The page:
Amid the obligatory swirling fog and Victorian trappings, the show is hosted by Ed Norris, a former cold case detective (the truth, but not the whole truth.) He is here to bring modern forensic methods to investigate an 1891, New York murder that was rumored to be the work of London’s Jack the Ripper. Norris pulls the police file on the case of Carrie Brown, a 58 year old prostitute, nicknamed “Old Shakespeare,” who was murdered and mutilated on April 24, 1891. The murder bore at least a superficial resemblance to the London cases; all of the Ripper’s victims were prostitutes, and as in this case, the bodies were severely mutilated after death. The detective tells us that a serial killer’s modus operandi is as distinctive as a signature and goes to London to see if he can find the New York killer’s hand in the Ripper’s work.

Suspects

“Jack the Ripper” was the name given to the unknown perpetrator of a series of heinous murders in the Whitechapel area of London’s East End in the period between August 31 and November 9 in 1888. The killer was never found and over the years more than a hundred suspects have emerged including such notables as Oscar Wilde, Louis Carol, and Queen Victoria’s grandson Prince Albert Victor. Several of the more likely suspects were known to have been to the United States. Norris considers three: George Chapman, aka Severin Antoniovich Klosowski — a prime suspect among Ripperoligists (yes, that’s what they call themselves)— moved to Jersey City, New Jersey in 1891; Francis Tumblety, arrested in 1888 on suspicion of the Whitechapel murders, took a steamer to New York City while out on bail; and James Kelly who escaped from Broadmoor Criminal Lunatic Asylum just before the murders and was known to be in America after them. (Also listed but not mentioned was Dr. Neil Cream, who poisoned a man in America and several women in England.)
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« Reply #8 on: April 05, 2015, 03:56:06 pm »

Though James Kelly has never been considered a major suspect by most Ripperologists, Norris singles him out as the one who best fits the 1888 profile complied by police surgeon Dr. Thomas Bond. He is also impressed that Kelly worked as an upholsterer, giving him access to large sharp knives. And, most importantly, he reads a copy of Kelly’s 1927 confession letter in which Kelly describes his problems dealing with society, primarily due to “all kinds of skank.” Kelly says, “I have been on the warpath since I left Broadmoor” but does not confess to any specific crimes. The letter also lists the itinerary of American cities that Kelly visited.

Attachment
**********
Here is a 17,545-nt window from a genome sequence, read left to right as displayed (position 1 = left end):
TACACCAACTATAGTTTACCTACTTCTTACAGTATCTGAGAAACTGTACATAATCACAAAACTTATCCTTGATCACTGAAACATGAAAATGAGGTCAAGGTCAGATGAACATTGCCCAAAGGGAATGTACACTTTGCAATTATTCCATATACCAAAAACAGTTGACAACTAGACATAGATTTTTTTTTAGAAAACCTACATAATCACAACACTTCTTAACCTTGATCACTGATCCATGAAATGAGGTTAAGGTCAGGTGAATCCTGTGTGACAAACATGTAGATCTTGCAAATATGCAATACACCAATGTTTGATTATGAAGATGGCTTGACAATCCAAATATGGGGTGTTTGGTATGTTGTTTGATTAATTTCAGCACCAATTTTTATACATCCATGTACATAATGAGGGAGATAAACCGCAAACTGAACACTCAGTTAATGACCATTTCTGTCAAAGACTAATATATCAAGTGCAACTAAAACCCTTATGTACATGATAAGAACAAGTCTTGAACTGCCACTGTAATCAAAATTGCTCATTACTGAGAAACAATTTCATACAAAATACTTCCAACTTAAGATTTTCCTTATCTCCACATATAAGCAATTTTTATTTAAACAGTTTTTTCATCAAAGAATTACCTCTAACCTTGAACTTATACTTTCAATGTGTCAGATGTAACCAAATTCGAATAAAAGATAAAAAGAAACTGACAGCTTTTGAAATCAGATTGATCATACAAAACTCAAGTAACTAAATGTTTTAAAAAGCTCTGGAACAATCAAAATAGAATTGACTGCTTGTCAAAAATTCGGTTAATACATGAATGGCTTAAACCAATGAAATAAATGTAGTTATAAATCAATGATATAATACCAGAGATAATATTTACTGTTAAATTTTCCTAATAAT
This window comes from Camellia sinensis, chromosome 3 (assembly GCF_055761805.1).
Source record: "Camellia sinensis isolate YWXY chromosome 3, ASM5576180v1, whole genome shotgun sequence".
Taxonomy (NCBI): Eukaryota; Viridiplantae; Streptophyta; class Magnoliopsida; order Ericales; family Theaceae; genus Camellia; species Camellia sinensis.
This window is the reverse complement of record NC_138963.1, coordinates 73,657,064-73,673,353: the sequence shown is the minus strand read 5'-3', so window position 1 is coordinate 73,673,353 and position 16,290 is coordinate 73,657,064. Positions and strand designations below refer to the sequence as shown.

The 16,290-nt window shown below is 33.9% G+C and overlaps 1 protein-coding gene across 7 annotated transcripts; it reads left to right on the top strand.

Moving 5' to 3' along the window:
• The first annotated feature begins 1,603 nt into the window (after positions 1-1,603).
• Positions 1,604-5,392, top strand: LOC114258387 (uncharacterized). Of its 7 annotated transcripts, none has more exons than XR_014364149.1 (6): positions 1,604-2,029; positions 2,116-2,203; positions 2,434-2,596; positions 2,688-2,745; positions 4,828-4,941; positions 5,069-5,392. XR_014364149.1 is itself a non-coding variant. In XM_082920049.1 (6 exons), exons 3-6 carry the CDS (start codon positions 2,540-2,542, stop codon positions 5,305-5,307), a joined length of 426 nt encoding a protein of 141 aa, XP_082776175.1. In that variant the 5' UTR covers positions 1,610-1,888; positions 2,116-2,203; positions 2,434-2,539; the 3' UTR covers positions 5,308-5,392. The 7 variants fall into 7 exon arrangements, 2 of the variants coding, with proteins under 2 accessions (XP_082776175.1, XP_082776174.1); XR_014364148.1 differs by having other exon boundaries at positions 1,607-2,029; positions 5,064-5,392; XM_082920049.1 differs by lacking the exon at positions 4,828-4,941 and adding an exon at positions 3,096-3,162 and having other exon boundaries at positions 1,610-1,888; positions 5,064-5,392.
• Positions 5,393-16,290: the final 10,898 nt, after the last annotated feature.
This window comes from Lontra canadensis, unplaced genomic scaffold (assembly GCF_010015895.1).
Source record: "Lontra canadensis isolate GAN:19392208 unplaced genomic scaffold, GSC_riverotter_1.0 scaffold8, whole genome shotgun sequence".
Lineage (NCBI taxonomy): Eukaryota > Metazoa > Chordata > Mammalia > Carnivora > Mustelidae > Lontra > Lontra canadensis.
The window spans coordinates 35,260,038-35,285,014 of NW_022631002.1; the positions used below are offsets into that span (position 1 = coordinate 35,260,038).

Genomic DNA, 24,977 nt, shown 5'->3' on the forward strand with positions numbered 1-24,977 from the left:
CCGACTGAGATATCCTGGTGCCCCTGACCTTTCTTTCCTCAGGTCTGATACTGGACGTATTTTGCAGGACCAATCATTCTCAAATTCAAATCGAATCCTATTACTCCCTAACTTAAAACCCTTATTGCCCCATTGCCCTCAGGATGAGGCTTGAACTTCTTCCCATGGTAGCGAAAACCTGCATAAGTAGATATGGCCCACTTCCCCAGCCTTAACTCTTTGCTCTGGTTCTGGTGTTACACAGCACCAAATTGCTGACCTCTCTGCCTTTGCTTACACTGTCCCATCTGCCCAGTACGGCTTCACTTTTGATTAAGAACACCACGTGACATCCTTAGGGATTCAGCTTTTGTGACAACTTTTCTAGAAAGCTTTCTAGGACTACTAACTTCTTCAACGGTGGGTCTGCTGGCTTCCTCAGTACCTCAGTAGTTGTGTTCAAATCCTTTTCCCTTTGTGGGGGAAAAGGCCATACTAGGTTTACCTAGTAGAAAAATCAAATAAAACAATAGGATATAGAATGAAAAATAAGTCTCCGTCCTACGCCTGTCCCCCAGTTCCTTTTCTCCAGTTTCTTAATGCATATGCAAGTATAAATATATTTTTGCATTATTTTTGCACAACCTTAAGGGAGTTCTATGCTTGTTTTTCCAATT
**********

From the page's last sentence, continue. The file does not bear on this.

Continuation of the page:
The documentary claims that Norris is the first detective to read the confession letter, stored in the National Archives. This is highly unlikely, since there have always been detectives, both public and private, among the Ripperologists, and they are remarkably thorough. In fact, others have read the confession (presumably detectives among them) and given it little credence. Here is a link to a timeline of Kelly’s life, including information from the confession: James Kelly.

The confession says that Kelly took a steamer named the Zaandam from Rotterdam to New York. Norris is able to verify that the Zaandam arrived in New York on October 7, 1890, six months before the Carrie Brown killing. Unfortunately there is no passenger list. Norris then traces his path through the cities of America and searching newspaper files, finds a Ripper-like murder in each one. He finds twelve murders in five states. To Norris, Jack the Ripper is an American killer who got his early training in England.

Forensic Evidence

Norris now attempts to analyze what he can of the 120 year old forensic evidence of the Whitechapel murders. He has graphologist Sheila Kurtz analyze the “From Hell” letter – a letter universally believed to have been written by Jack the Ripper. It was received by the president of the Whitechapel Vigilance Committee on October 16, 1888,  in a box that also contained half a human kidney. Kurtz examines the slant and shape of the letters and decides the writer is a disturbed individual. Not so dramatic a conclusion you read the sentence she analyzed,

    “I send you half the Kidne I took from one woman and prasarved it for you tother piece I fried and ate it was very nise.”

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« Reply #9 on: April 05, 2015, 03:56:31 pm »

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« Reply #10 on: April 05, 2015, 03:56:53 pm »

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« Reply #11 on: April 05, 2015, 03:57:17 pm »

Forensic artist Steve Mancusi takes a 1927 photograph of James Kelly at age 67 and “de-ages” it on a computer to see how Kelly would have looked in 1888. They compare this image to a drawing made from 1888 witness descriptions of Jack the Ripper (presumably drawn by a different forensic artist). Since the descriptions include a big mustache and a floppy hat, Mancusi adds a big mustache and a floppy hat to his de-aged picture and proves that any two imaginary portraits will look similar if you add a big mustache and a floppy hat.

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« Reply #12 on: April 05, 2015, 03:57:30 pm »

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« Reply #13 on: April 05, 2015, 03:57:49 pm »

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« Reply #14 on: April 05, 2015, 03:58:03 pm »

For his climax, Ed Norris looks again at the photographs of Carrie Brown’s corpse. He points out that two large slashes on the body form an “X” (or a cross or a “t” or two random slashes, depending on your perspective.) The “X” he says is the Roman numeral ten, because this is the Ripper’s tenth victim. Where does he get ten victims? They are the five accepted victims— known by Ripperologsts as the canonical victims; Kelly’s wife Sarah; three of the alleged, or non-canonical victims murdered before August 31, 1888; and “Old Shakespeare.”

There are a number of problems with this theory. First, there are actually twelve non-canonical victims besides Carrie Brown, four of which were killed before August 31. Why arbitrarily choose three? If even one of the remaining non-canonicals was killed by the Ripper, or if one of the chosen three were not, then the theory fails. Carrie Brown is the only victim marked by a number and, though Norris has has told us that a serial killer’s MO is like his signature, he concludes that this singularity proves, without a doubt that James Kelly was Jack the Ripper.